“The riddle is really important to me because it brought people together who wanted to solve it,” she explained in an interview with British writer Matthew Syed for BBC Radio 4’s Sideways programme.

“I believe that the effort to make something lasting only works if people work together for the common good, without fearing the worst or creating conflicts…” says Ilvessuo. “You just have to be curious and take advantage of the knowledge.”

He smiles often, not clarifying the unfamiliar details of the riddle. But he suggests that, even 10 years later, he’s still moved by what happened.

“For me it was very significant. I’ve always said that you have to know how to trust people, that people are intelligent and curious”, continues Ilvessuo. “And the right way to solve the problems in the world we live in is with people working together.”

Old Key - Getty Images - Getty Images
Image: Getty Images

“In this conundrum, I had faith that people would trust it and it happened. And it keeps happening,” she says.

This vote of confidence has paid off. While it took so many decades to open the latest vault, for superfan Professor FatShady and many of the attendees, the conclusion is far from disappointing.

“You go after something like this because you want to see closure, you want to get to the end, you want to achieve the goal,” the superfan told Sideways. “What’s interesting is that the conclusion was not a conclusion, but the beginning of another 100-year journey to get to something else. This is the best way to end it: by giving us something in the future.”

An offering to what is to come… an inheritance, which forces us to project ourselves towards a tomorrow in which we will not be there.

Or, as social psychologist Philip Cozzolino, of the University of Essex, UK, points out, thinking about something we normally avoid: death.

what’s in between

The act of reflecting on death is now seen as a powerful psychological tool, very different from simply planning for the future.

Cozzolino has analyzed the psychological effects on people having near-death experiences or receiving a terminal diagnosis, but indicates that we don’t need to go through trauma to gain the clarity that comes from thinking about death. It is necessary to confront some inviolable truths.

“There’s a song by the band Pearl Jam (i’m mineor “I am mine”, in free translation), which says: ‘I know I was born and I know I will die, what is in between is mine'”, says the psychologist. “Only when you really assume both extremes – birth and death – what’s in between is yours.”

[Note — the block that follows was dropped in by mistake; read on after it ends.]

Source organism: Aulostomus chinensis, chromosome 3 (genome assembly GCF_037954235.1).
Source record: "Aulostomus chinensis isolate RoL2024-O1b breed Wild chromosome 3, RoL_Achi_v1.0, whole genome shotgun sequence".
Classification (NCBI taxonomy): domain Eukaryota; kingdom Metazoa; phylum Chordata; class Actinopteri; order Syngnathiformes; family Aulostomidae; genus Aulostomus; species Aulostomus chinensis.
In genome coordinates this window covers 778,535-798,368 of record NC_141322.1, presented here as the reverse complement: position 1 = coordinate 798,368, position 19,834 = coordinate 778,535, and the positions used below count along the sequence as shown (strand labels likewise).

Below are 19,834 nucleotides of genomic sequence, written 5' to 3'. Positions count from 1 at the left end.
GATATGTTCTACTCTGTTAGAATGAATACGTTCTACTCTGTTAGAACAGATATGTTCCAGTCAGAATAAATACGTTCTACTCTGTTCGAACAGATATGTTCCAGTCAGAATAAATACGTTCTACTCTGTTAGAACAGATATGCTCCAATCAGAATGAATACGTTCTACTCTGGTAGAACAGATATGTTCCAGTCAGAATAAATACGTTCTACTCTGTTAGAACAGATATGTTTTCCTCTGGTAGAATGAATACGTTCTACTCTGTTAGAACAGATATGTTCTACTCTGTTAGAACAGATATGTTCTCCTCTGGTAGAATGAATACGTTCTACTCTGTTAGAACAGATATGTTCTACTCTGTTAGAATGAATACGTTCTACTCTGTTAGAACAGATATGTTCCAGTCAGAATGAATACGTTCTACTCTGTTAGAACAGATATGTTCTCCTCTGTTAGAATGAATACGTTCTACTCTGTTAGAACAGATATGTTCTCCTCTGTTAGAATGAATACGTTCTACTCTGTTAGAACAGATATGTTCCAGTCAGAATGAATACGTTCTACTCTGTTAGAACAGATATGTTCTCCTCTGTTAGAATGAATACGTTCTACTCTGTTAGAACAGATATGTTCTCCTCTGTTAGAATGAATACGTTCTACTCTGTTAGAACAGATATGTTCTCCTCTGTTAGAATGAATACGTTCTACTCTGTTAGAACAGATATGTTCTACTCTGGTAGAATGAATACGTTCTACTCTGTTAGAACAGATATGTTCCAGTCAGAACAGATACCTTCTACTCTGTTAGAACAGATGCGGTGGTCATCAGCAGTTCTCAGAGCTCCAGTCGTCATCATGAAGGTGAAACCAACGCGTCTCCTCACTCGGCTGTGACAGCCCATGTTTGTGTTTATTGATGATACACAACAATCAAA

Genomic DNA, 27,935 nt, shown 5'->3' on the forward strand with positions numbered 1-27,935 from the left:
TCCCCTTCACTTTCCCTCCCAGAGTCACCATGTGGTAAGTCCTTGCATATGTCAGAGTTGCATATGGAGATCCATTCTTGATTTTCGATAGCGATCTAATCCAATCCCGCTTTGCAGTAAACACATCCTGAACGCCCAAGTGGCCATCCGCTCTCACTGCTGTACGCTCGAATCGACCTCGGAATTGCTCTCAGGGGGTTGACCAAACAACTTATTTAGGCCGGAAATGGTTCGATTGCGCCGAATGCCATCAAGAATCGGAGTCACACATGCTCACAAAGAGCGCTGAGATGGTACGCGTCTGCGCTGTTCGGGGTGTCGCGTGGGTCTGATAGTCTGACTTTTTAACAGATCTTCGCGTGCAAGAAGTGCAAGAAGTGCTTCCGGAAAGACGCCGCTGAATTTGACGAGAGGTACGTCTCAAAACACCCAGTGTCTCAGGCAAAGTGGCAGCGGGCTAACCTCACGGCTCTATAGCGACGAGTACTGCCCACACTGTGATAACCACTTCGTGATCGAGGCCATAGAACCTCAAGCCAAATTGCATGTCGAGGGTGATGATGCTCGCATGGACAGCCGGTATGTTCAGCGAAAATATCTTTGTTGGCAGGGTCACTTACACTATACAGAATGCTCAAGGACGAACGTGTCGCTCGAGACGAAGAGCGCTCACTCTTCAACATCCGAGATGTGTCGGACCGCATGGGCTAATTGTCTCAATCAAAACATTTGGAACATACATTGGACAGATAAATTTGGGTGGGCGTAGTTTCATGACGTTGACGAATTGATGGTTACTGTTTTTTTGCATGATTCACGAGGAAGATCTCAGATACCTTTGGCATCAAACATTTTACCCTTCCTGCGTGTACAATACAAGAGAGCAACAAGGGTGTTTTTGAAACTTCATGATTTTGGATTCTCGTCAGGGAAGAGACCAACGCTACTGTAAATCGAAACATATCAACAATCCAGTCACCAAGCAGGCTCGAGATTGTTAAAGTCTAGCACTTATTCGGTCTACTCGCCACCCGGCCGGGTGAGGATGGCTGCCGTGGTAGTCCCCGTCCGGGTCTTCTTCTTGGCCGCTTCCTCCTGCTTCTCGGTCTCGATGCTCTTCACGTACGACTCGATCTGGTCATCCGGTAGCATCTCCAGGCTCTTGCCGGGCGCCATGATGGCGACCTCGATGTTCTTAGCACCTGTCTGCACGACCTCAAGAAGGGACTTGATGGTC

Cozzolino notes that his research confirms what he says. Many who incorporate the inevitability of death into their outlook on life experience powerful positive changes.

“In many cases, they tell the researchers, ‘I feel like I’ve finally taken control. Why am I doing this particular job? It doesn’t make me happy. Why do we have this relationship?'” he says.

Open wooden safe - Getty Images - Getty Images
Image: Getty Images

The naked truth is that we have only a short period of existence between two eternities of oblivion. And it’s not just psychologists who argue that appreciating this reality can help us live more meaningful lives.

Great existentialist philosophers of the 20th century, such as Heidegger and Kirkegaard, have already defended this point. And Jean-Paul Sartre, in his book Being and Nothingargues that appreciating mortality can add excitement to life.

Every hour becomes precious

Antti Ilvessuo at E3 Gaming Conference 2016 when he was Creative Director of Ubisoft RedLynx - Getty Images - Getty Images

Antti Ilvessuo at E3 Games Conference 2016 while he was Creative Director of Ubisoft RedLynx

Image: Getty Images

Antti Ilvessuo has chosen not to be present when his riddle is solved.

“I’m not trying to leave a legacy,” she says. “The legacy is of the people who worked together to solve the puzzle and of those who will pass on the keys to future generations. In other words, it’s a common legacy, a legacy of many people’s work.”

What he guarantees is that he has left concrete agreements so that, on that summer Saturday in Paris, France, whoever attends the meeting under the Eiffel Tower at noon will find the last piece of the puzzle.

And if you want to know what the fifth key mentioned on the license plate is, it’s a digital key unlocked by the game’s pattern, Evidence merger.

Plant growing between concrete - Getty Images - Getty Images
Image: Getty Images

Listen to the episode “The riddle“, from the program BBC Radio 4 sidewayswhich gave rise to this report (in English), on the website Sounds of the BBC.

*This text was originally published on BBC News Brazil